Therefore it is clear that while all Catholics should offer a fitting sacrifice each week on Friday, and should view abstinence from meat as the ancient, fitting, and primary way to offer this sacrifice, it is no longer an obligation in the United States that binds under pain of sin. (As an interesting aside: while most countries in the 1960s did indeed jettison this obligation to abstinence from meat, there is a clear trend of Catholics around the world desiring to return to the traditional practice. In 2011, the Catholic bishops of England and Wales restored the traditional obligation to Friday abstinence under pain of sin.)

Proof finally discovered!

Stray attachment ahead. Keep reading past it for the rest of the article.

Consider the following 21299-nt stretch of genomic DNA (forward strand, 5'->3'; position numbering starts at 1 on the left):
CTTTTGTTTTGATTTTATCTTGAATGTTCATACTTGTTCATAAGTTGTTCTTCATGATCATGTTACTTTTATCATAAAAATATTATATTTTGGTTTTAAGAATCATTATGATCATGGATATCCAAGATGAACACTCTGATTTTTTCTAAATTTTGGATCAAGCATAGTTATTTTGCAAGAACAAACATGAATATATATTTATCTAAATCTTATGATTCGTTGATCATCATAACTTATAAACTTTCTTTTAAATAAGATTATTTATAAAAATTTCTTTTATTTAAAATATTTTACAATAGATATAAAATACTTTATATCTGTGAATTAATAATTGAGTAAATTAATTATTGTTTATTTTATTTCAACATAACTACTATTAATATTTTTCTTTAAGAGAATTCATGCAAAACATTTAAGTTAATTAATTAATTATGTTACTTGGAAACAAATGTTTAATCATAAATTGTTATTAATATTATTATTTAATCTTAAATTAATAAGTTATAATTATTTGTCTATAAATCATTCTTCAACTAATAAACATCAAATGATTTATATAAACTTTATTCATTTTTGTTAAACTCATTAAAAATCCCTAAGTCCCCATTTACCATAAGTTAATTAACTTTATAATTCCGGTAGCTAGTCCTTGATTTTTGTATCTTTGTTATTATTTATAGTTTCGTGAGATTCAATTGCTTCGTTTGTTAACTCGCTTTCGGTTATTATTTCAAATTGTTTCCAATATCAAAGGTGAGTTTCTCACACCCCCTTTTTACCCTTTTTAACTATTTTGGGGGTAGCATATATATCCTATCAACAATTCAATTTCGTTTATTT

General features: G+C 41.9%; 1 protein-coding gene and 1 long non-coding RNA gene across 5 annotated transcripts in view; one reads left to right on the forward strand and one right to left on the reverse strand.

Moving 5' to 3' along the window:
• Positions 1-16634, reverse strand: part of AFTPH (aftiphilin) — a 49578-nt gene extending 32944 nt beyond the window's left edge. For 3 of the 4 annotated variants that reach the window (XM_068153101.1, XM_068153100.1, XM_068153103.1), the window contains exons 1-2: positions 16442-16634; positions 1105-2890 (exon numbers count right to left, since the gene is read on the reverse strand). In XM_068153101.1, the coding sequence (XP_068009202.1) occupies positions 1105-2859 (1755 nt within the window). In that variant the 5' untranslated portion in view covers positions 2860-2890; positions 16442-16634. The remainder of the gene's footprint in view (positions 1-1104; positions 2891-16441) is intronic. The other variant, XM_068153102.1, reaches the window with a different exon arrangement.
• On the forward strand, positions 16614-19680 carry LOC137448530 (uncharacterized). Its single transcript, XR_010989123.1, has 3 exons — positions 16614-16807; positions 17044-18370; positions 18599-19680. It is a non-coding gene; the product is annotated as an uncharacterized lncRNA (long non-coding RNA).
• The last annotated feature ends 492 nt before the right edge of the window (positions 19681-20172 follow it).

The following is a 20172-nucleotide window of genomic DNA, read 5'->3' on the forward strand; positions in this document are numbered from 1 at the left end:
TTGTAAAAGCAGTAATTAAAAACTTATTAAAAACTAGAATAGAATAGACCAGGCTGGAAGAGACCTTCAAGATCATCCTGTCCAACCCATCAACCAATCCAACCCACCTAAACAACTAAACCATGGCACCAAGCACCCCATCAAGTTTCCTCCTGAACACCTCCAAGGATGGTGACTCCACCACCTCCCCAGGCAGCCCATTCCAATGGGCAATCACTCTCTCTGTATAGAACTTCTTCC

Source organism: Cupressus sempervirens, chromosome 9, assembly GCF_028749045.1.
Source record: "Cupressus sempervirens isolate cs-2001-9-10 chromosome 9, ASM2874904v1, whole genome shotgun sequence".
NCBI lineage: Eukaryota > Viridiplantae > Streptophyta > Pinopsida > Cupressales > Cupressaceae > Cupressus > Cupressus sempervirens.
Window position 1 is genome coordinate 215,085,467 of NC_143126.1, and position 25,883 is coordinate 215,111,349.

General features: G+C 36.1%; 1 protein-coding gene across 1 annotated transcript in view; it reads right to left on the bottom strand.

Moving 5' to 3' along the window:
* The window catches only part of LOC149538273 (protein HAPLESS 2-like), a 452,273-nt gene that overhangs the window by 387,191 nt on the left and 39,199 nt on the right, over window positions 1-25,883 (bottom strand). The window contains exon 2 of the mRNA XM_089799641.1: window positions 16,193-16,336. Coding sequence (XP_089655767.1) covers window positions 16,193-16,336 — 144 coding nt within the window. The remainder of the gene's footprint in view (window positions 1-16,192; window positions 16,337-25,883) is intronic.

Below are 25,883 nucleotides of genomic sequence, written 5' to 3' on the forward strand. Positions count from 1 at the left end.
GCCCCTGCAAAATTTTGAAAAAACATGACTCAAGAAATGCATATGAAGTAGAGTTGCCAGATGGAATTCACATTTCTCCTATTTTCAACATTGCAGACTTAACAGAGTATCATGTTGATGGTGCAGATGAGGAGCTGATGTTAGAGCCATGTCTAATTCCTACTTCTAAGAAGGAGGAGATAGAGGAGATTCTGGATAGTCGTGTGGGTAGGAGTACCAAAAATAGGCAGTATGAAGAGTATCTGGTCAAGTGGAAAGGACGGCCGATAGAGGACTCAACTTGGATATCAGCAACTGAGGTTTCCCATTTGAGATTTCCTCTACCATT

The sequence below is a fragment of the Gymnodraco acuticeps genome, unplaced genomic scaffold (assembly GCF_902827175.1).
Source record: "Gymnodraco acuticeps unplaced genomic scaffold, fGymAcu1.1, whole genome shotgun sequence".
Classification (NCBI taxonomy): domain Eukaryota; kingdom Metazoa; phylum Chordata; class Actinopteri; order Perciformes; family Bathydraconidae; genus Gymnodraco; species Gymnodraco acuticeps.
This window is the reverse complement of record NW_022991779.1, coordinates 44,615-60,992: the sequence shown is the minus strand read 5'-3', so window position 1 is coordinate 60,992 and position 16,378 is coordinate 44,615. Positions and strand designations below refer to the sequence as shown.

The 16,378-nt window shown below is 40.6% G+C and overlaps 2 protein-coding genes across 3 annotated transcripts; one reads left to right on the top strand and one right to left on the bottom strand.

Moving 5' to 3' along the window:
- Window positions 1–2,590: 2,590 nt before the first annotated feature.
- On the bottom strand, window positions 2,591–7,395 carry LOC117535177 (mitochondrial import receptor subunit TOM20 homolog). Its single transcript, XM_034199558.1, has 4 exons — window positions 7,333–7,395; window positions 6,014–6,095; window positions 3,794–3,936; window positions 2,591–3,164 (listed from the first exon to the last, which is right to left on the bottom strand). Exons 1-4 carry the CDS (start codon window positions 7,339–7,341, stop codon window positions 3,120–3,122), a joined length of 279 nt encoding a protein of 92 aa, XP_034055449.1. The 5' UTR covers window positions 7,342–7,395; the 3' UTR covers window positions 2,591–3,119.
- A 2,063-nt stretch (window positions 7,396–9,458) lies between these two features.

After exploring a variety of databases and sources, I found only one concrete reference to the elusive Pius XII Turkey Indult. The proof comes in a slightly oblique fashion; rather than a papal document, or even an announcement of the indult from official sources (more on this later), the only piece of evidence I was able to find was from a question and answer column on page 8 of the Pittsburgh Catholic, the official publication of the Diocese of Pittsburgh, from Thursday, December 3, 1959. In the “Question Box” with Fr. Daniel H Brennan, a reader asks, “I am wondering why a dispensation was not given for the Friday after Thanksgiving this year [1959]. Or why one was given last year [1958].” Fr Brennan answers, in part, “If you would insist that there is good cause for such dispensation because the Holy Father granted it in 1958, I would remind you that the Pope does not need a justifying reason to dispense from mere Church law, and in granting the relaxation of the abstinence on the Friday after Thanksgiving in 1958 he set no precedent but granted a particular favor for a particular year.” This would seem to be the first documentary proof that the pope granted a “Turkey Indult” to the Catholics of the United States in 1958, which he did not extend in 1959. The full excerpt from the paper: